Treatment for chronic lymphocytic leukaemia (CLL)

Main treatments

The aim of treatment for CLL is to put the disease into remission. This means there are no active signs of it – you have no abnormal white cells and your symptoms have disappeared. CLL is rarely cured by current treatments but people can live with it for many years.

There are a number of ways to manage CLL:

  • Active monitoring
  • Chemotherapy
  • Steroid therapy
  • Biological therapy
  • High-dose therapy with stem cell transplant
  • Treatment of symptoms

Active Monitoring

When you are diagnosed with CLL, you may have few if any signs of active disease. In this case, there is little or no benefit giving you treatment. Instead you can visit your doctor regularly to watch and wait if the disease becomes active. This can take many years.

Chemotherapy

Chemotherapy uses drugs to cure or control your leukaemia. This is the main treatment for CLL. You may need several courses of chemotherapy before the leukaemia is said to be in remission. These drugs are often used in combination.

Some common drugs used are:

Please see our booklet Understanding Chemotherapy, which you can download from our "Important cancer information booklets" list on the right hand side of this page, for more details.

Learn more about chemotherapy

Steriods

Steroids are substances made naturally in your body. They can be given with chemotherapy to treat CLL because they work well together. They can also be given to help with some side-effects that you might experience, such as feeling sick. Steroids are usually taken in tablet form but can also be given into a vein.

Biological Therapies

These drugs use your body´s immune system to treat leukaemia. There are different types of biological therapies. For example, monoclonal antibodies. The most common drugs used in CLL are rituximab (Mabthera) and Mabcampath (Alemtuzumab).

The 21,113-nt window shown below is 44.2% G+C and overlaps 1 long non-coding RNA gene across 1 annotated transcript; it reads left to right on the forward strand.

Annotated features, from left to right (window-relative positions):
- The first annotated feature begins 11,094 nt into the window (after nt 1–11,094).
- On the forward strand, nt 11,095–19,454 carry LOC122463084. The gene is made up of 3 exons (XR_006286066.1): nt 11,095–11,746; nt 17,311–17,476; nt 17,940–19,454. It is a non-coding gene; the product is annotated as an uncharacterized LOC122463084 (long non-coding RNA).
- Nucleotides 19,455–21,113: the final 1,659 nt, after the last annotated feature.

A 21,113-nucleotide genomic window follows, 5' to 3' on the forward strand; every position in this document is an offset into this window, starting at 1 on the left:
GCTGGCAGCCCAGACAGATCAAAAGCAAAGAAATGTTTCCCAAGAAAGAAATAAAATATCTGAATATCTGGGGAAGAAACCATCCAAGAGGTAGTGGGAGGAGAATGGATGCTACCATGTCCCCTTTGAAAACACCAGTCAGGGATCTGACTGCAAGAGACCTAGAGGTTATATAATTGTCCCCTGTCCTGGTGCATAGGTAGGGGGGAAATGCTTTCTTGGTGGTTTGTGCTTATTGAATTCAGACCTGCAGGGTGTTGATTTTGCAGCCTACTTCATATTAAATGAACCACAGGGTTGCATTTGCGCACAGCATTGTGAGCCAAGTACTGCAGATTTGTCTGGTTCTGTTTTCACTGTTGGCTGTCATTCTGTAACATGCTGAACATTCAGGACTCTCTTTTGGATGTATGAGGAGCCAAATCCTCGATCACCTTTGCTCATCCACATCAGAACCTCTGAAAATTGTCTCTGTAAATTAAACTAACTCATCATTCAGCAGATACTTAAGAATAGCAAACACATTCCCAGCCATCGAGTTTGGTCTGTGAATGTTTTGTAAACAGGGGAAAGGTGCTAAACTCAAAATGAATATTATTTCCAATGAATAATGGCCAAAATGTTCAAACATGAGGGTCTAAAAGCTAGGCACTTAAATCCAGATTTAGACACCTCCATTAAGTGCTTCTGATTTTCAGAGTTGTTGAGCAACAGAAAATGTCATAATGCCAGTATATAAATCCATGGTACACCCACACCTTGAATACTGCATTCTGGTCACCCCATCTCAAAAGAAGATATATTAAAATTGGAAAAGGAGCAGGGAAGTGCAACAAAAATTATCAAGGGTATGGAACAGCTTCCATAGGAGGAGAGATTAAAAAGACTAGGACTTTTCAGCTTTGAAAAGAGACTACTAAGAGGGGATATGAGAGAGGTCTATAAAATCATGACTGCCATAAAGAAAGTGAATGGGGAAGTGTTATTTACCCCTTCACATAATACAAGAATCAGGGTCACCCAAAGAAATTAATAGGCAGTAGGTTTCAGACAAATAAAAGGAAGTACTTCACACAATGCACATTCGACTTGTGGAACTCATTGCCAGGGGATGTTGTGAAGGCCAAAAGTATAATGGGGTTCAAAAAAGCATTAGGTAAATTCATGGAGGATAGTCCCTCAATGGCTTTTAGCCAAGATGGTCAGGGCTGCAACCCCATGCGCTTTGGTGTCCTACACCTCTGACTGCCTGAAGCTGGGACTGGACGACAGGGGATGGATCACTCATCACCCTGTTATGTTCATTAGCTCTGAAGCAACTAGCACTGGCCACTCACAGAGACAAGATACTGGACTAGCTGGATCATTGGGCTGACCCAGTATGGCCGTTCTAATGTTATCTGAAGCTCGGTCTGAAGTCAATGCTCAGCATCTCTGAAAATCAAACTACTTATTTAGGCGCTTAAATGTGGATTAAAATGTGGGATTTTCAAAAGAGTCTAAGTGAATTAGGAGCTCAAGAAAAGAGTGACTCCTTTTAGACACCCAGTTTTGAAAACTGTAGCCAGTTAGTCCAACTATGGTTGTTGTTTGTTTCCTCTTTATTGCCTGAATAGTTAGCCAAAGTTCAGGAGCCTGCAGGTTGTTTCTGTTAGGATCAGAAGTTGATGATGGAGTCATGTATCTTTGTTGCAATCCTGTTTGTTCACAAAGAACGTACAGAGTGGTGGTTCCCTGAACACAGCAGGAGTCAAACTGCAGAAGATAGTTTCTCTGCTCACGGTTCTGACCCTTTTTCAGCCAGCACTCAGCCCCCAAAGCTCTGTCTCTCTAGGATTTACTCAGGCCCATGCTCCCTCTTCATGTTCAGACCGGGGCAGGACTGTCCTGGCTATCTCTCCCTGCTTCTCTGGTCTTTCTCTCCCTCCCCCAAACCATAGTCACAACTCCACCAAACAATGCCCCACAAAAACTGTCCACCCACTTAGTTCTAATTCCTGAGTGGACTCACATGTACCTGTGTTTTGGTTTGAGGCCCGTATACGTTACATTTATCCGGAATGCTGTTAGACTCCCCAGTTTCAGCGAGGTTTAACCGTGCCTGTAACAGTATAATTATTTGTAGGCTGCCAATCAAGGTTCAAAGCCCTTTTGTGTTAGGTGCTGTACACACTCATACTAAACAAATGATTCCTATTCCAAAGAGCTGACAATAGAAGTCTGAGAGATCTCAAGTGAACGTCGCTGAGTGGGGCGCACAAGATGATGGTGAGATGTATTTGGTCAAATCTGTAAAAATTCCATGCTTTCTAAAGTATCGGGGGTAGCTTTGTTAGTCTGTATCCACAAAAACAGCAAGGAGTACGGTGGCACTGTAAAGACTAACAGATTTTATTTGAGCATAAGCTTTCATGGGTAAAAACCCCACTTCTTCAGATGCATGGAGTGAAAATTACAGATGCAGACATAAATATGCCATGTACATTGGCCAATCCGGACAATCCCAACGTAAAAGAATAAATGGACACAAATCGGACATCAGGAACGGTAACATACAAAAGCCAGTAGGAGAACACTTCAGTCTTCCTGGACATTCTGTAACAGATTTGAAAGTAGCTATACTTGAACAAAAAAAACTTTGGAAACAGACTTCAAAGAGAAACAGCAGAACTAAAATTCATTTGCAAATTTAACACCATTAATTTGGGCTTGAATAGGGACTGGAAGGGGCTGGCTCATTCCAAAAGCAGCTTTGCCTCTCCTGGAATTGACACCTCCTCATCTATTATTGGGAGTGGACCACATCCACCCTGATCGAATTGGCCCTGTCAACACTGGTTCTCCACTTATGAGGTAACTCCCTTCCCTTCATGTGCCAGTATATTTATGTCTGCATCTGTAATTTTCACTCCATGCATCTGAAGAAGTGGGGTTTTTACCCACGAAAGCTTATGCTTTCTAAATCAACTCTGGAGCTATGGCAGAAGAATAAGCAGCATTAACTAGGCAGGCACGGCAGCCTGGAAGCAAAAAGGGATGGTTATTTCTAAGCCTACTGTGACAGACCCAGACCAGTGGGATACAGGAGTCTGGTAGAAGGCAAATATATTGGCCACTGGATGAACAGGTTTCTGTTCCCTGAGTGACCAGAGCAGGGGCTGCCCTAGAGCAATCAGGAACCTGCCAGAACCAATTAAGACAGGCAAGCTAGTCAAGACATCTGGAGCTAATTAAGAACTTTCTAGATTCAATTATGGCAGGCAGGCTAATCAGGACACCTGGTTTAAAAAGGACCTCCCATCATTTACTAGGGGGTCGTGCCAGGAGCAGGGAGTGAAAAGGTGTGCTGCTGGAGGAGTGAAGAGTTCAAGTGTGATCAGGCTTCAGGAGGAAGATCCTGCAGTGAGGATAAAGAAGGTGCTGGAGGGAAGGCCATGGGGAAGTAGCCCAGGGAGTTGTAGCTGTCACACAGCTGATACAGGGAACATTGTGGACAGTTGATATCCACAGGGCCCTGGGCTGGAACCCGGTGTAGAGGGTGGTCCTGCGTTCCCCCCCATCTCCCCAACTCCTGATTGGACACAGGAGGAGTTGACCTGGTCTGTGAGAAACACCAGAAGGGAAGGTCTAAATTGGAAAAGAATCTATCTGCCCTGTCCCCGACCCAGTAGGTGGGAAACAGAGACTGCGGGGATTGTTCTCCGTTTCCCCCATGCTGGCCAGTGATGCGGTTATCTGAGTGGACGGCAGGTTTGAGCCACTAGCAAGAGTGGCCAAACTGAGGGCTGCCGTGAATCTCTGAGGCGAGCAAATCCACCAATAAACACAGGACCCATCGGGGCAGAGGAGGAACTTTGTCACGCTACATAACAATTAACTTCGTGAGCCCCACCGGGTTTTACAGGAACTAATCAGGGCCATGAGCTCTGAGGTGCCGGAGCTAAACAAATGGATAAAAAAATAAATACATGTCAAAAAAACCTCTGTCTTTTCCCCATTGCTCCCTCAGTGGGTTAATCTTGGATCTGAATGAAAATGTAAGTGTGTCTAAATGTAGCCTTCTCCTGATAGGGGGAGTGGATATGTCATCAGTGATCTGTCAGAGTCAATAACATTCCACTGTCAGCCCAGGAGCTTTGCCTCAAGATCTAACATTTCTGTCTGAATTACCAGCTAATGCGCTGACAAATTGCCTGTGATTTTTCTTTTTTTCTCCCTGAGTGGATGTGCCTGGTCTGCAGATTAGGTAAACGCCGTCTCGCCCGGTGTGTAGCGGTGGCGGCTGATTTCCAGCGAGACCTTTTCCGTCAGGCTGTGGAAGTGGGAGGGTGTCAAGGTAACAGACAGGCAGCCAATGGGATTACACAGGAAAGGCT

Learn more about biological therapy

High-dose treatment with stem cell support

For a small number of people with CLL it is possible to have a stem cell transplant. This can happen if you have not responded to chemotherapy or other treatments. The aim is to give high doses of chemotherapy to destroy the blood cells in your bone marrow and replace them with stem cells. These stem cells can then grow into new healthy blood cells.

Before the high dose chemotherapy is given, the stem cells are taken from your bone marrow or your bloodstream (peripheral blood). If the cells are taken from you, it is known as an autologous transplant. If they are taken from someone else, it is known as an allogeneic transplant. For more information, see our booklets and factsheets:

Treatment of symptoms

Some symptoms of CLL will need to be treated immediately.

These include:

  • Infections: These are treated with antibiotics or antibodies.
  • Anaemia: This is treated with blood transfusions.
  • Bleeding problems: These are treated with platelet transfusions.
  • Enlarged spleen: This is treated with painkillers, radiotherapy and rarely surgery.

Learn more about the above treatments

Side effects

The type of side-effects you get will depend on the kind of treatment, the dose, the duration and your own general health. Some treatments might make you feel sick (nausea), vomit or have diarrhoea. You might also lose your appetite or your hair. Many treatments cause you to feel very tired (fatigue). Infertility may be a problem if you have chemotherapy. Steroids can increase your blood pressure and blood sugars and even cause mood changes.

Most side-effects do not last long and disappear once treatment is over. Your doctor or nurse will discuss any possible side-effects with you before treatment begins.

For more about coping with side-effects, see the booklets Understanding ChemotherapyUnderstanding RadiotherapyCoping with FatigueDiet and Cancer and Understanding Cancer and Complementary Therapies, all available to download under the "Important cancer information booklets" list on the right hand side of this page.

Learn more about side effects

Clinical trials

If a treatment looks like it might be helpful, it is given to patients in research studies called clinical trials. Trials may be taking place at the hospital you are attending. If you are interested in taking part, talk to your doctor. He or she can advise you if the trial would suit you or not.

Learn more about clinical trials

Call our National Cancer Helpline

Freephone 1800 200 700 to talk to a specialist cancer nurse
It's open Monday-Thursday from 9am to 7pm and Friday from 9am to 5pm